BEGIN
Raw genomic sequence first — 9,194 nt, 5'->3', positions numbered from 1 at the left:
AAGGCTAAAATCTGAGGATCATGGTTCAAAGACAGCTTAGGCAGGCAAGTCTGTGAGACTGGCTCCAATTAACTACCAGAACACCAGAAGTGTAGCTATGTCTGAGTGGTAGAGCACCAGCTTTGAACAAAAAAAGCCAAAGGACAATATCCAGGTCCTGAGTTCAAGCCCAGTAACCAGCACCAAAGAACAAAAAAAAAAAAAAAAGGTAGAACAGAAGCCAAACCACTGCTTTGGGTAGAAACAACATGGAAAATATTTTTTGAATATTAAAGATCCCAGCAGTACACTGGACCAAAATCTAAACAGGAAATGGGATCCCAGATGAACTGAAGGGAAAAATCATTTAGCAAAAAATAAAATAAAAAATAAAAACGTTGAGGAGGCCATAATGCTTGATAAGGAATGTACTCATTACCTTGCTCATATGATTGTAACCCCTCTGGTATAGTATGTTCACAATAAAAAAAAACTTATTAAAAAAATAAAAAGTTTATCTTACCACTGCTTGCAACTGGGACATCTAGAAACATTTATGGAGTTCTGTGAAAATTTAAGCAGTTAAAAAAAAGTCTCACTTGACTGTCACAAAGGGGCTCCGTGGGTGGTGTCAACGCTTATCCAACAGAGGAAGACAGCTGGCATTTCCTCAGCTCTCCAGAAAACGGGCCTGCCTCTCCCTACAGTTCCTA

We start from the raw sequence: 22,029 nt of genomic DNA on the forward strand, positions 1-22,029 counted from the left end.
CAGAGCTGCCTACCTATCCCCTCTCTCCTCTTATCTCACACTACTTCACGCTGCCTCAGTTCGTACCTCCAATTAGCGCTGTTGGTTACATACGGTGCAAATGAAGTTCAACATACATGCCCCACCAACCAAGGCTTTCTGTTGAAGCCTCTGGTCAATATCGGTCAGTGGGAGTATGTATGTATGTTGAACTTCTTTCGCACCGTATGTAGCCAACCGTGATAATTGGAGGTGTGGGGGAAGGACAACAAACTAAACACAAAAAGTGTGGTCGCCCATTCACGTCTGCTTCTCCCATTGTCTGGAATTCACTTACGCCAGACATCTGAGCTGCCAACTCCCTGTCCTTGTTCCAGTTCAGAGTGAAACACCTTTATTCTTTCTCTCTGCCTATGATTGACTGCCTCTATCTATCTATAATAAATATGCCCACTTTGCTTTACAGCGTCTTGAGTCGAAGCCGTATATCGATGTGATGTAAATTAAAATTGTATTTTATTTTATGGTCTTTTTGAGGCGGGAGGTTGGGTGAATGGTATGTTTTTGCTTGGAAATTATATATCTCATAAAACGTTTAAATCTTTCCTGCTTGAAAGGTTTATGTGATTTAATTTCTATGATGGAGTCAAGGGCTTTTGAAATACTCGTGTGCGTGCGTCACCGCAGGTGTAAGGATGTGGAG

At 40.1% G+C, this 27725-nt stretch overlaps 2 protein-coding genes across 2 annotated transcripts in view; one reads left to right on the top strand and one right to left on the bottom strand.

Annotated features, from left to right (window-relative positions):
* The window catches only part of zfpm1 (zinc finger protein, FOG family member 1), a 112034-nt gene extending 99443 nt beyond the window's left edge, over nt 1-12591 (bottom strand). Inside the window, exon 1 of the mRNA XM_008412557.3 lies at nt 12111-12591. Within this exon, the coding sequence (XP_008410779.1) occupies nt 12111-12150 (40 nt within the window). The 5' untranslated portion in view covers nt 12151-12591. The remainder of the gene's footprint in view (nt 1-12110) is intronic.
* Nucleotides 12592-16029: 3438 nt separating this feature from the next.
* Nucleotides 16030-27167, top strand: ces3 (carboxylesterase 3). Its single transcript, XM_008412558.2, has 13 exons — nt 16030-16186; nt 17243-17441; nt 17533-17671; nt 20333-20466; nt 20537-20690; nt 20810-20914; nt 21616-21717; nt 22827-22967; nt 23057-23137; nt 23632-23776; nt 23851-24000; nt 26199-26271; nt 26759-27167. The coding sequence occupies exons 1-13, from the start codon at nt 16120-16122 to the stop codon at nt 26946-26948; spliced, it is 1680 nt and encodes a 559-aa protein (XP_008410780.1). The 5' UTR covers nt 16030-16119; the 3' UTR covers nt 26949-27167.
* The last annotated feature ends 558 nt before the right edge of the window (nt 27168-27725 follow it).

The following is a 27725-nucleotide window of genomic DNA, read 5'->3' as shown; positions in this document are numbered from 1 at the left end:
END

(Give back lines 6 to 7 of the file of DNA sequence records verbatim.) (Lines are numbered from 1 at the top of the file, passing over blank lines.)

Annotated features, from left to right (window-relative positions):
* The window catches only part of zfpm1 (zinc finger protein, FOG family member 1), a 112034-nt gene extending 99443 nt beyond the window's left edge, over nt 1-12591 (bottom strand). Inside the window, exon 1 of the mRNA XM_008412557.3 lies at nt 12111-12591. Within this exon, the coding sequence (XP_008410779.1) occupies nt 12111-12150 (40 nt within the window). The 5' untranslated portion in view covers nt 12151-12591. The remainder of the gene's footprint in view (nt 1-12110) is intronic.